Arsenal 3-0 Bolton Wanderers: Gunners yearn for the drive of Alex Song

– Midfield rotation allows Song to get forward
– Ramsey gets closer to van Persie in second-half
– Win displays much needed improvements after stumbling start to season

There were times in the last two seasons when watching Arsenal that Tony Adams thought, “Thank God for Alex Song.” Because for all of Arsenal’s enthusiasm going forward, there was always one man back to cover for the team’s vagaries and that was Song. In recent campaigns, Song has grown into the role, playing with an urgency and intelligence that it’s not an understatement to say The Gunners wouldn’t be ass effective if it wasn’t for his input. Despite his physique, though, it’s not the battling qualities that make Song an indispensable fixture of their side; it’s his urgency and “get and give” attitude that Arséne Wenger so dearly values. Against Bolton Wanderers, it was those qualities that shone the most but this time he was an asset higher up the pitch.

Song scored the final goal of the match to make it 3-0 and he was constantly found in the final third trying to give direction to Arsenal’s game as Bolton Wanderers, for the majority of the match, camped in their own half. (Song attempted 28 passes in the attacking third, three more than Aaron Ramsey). There’s no doubt that this was a considerably weaker Bolton side than Arsenal would normally have faced but Owen Coyle made his intentions perfectly clear with his line up; to sit back and attack Arsenal with speed on the turnover. In that respect, The Gunners were much better here than they have been this season, stopping Bolton breaking forward through defence by keep-ball. Every time Bolton tried to spring a counter-attack, Arsenal had enough men back. As we will talk about, it’s not just in attack the central midfield rotated well – the trio delegated responsibility accordingly for at least one to stay back showing the holding role need not to be fixed. (Ramsey’s tracking back was noticeably much improved).

It’s probably the greatest indication that the central midfield is finding is rhythm because it was the partnership between Jack Wilshere and Alex Song that worked so well last season that ensured Arsenal played some of their best football in an (otherwise largely) forgetful last two seasons. This time, however, it’s not a two and Cesc Fábregas as it was last season – that’s probably understandable as it would be mightily difficult to replace Fábregas directly – but as a trio, taking turns to engage the space the other team-mate has vacated. (As a result, the average touch positions might show Mikel Arteta and Aaron Ramsey almost playing on top of each other but the way they swap roles, it’s statistically harder to depict in a simple diagram).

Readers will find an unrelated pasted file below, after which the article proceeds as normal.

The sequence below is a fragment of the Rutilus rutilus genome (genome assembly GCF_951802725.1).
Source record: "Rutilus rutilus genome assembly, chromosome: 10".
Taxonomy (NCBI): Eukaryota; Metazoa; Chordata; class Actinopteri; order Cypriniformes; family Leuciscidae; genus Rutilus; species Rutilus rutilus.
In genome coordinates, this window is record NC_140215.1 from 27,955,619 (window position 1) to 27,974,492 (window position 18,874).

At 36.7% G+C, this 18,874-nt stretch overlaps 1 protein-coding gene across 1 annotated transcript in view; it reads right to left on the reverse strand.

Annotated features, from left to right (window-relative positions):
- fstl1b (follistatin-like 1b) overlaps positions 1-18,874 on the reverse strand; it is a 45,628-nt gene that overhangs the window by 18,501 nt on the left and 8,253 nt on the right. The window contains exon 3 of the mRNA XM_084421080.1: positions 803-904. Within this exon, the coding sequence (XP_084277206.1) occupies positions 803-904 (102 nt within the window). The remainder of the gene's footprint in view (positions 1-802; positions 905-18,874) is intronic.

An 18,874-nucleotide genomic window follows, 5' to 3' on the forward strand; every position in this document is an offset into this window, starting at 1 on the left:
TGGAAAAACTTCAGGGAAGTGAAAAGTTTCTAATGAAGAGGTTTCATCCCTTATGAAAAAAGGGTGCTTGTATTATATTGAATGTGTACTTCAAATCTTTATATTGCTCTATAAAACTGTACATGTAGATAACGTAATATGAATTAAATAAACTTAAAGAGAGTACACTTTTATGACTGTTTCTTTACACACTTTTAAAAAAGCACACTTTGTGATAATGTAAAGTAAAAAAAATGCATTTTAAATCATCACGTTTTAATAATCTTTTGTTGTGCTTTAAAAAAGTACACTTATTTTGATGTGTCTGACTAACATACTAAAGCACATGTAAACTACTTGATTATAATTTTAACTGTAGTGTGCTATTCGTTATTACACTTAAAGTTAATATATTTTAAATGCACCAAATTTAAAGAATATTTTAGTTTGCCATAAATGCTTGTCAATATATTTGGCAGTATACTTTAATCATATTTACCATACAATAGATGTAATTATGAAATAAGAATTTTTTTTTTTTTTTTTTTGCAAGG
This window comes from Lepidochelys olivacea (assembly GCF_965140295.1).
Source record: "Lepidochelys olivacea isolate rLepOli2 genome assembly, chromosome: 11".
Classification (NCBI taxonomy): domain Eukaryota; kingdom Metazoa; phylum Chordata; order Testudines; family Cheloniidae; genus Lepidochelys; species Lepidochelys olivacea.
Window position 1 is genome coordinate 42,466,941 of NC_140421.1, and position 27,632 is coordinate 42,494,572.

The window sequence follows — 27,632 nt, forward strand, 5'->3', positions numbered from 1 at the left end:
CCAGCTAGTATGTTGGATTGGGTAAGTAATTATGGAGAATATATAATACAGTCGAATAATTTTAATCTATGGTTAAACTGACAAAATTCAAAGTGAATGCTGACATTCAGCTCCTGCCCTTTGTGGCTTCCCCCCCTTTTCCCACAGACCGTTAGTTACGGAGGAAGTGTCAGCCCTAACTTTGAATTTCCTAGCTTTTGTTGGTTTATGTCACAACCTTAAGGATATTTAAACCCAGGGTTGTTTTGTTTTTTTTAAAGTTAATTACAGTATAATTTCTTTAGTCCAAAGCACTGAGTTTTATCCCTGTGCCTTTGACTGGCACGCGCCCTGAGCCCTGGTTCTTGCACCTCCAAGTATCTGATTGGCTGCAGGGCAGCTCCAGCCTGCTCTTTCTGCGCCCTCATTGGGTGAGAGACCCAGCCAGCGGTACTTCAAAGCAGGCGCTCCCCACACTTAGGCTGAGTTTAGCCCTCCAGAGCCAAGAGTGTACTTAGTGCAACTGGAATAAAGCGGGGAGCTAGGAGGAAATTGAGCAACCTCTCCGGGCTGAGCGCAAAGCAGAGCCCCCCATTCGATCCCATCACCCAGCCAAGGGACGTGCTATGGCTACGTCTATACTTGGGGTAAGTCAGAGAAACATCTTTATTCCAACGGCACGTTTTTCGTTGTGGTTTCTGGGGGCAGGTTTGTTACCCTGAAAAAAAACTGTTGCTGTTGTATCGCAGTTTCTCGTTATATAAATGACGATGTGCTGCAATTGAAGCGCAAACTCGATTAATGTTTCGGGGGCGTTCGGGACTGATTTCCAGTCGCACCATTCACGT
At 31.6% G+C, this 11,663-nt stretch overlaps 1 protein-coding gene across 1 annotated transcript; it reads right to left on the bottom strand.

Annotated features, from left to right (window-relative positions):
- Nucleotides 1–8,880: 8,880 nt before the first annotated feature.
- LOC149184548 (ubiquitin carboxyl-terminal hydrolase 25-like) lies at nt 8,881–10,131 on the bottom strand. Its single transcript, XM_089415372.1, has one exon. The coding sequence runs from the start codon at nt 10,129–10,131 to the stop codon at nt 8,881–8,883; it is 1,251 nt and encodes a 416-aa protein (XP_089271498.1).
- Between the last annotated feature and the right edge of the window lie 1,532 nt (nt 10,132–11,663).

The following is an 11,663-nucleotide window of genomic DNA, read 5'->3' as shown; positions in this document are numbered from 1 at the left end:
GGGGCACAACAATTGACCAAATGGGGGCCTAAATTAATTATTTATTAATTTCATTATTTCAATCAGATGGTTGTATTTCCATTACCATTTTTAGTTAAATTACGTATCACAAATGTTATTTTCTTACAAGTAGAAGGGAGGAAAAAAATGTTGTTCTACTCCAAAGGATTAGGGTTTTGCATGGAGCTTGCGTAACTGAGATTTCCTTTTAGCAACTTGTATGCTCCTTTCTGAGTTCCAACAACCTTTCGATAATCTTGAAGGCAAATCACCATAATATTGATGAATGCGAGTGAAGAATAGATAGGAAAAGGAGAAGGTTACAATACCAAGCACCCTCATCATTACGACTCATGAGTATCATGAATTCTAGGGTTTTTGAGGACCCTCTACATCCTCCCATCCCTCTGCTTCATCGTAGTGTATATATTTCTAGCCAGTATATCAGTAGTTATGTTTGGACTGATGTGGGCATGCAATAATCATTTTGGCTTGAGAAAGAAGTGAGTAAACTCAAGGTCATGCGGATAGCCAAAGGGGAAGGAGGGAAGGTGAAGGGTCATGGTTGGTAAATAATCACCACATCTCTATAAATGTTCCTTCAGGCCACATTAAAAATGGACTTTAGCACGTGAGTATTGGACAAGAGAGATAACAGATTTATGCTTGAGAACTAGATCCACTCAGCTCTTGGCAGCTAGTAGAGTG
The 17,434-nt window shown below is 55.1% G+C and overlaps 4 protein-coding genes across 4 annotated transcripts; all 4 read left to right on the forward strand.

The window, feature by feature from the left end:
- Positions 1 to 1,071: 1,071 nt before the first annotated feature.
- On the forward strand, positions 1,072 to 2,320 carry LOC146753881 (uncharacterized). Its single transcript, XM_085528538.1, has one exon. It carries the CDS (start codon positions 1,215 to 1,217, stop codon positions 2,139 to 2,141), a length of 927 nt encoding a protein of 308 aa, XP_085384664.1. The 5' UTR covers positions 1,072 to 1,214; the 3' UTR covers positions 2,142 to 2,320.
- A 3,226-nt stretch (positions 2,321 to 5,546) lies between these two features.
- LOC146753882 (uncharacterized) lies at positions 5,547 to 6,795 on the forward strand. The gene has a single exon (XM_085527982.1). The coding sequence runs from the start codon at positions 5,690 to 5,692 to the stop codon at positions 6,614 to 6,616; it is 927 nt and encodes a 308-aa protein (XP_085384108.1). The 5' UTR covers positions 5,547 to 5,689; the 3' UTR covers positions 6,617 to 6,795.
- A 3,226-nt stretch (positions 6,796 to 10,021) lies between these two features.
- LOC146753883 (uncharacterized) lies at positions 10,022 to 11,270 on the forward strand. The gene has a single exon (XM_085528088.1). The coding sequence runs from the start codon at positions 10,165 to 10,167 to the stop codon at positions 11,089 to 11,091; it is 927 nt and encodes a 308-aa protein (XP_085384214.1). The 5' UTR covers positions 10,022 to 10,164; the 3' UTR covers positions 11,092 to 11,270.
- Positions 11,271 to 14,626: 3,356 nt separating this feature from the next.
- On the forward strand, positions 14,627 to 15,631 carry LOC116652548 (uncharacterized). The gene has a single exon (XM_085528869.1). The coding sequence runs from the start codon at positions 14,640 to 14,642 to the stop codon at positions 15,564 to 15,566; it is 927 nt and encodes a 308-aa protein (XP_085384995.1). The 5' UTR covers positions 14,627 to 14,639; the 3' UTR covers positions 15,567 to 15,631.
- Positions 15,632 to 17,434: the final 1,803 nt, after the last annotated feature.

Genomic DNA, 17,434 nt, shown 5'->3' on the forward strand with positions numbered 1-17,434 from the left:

With Bolton defending deep, Song’s drive was useful in helping Arsenal break them down. And although he didn’t score until the side’s third, his idea to get close to Robin van Persie was the right one. The Dutchman hasn’t had the same effect with his movement this season and he has stated that the new personnel – particularly out wide, where Arsenal are trying to get the ball more to – have seen him play more orthodox. It’s that balance between dropping deep and staying close to the goal which he has to get right because Arséne Wenger would like to get the ball in behind more but a fluent link between midfield and attack is stopping that. It was almost the problem for Arsenal in the first-half until Wenger instructed Ramsey to get closer to van Persie after the break and it was his pass that led to the opener. Arsenal’s play became more dynamic and when David Wheater was dismissed, the space opened for the strikers to get in the act. Gervinho and Walcott grew in influence as the ten men of Bolton were unable to shackle Arsenal on the flanks through tight marking as they did in the first. Van Persie nudged in the second expertly before Song wrapped up the win.

Wenger has adjusted the formation in the last two games to a 4-2-3-1 and it clearly suits Ramsey more. He is still adjusting to playing with his back to goal and indeed, at times he did look uncomfortable in doing so, but the system allows better fluidity than the 4-3-3 did and it gives him more freedom to get on the ball. There’s still a belief that Arsenal need a number 10 or at least, someone to get close to van Persie as Ramsey did halfway through. In that regards, the 4-2-3-1 has worked better than the 4-3-3 because there’s less pressure on one of the midfielders to take the initiative higher up. Both Ramsey and Arteta like to pick the ball up from deep and that has meant Arsenal are able to circulate the ball better early on in the build up – and – it possibly offers Arsenal a solution to a slight weakness to their game and that is opponents pressing aggressively. On the other hand, Arsenal’s pressing was much improved although being on the front foot for nearly all of the game, it was a must that they closed down quickly to stop counter-attacks. The proof will be when teams hold the ball much longer in midfield and if Arsenal press more intensely early on.

Slowly Arsenal are making the improvements that is needed following the departure of Fábregas and that expected time-period needed to adjust. They won’t replace their former captain directly, though, but through a holistic route which suits the players better. And with Robin van Persie also finding the net, this win – albeit against a poor Bolton side – was a massive step in the right direction.

Arsenal 3-0 Bolton Wanderers: van Persie 46, van Persie 71, Song 89


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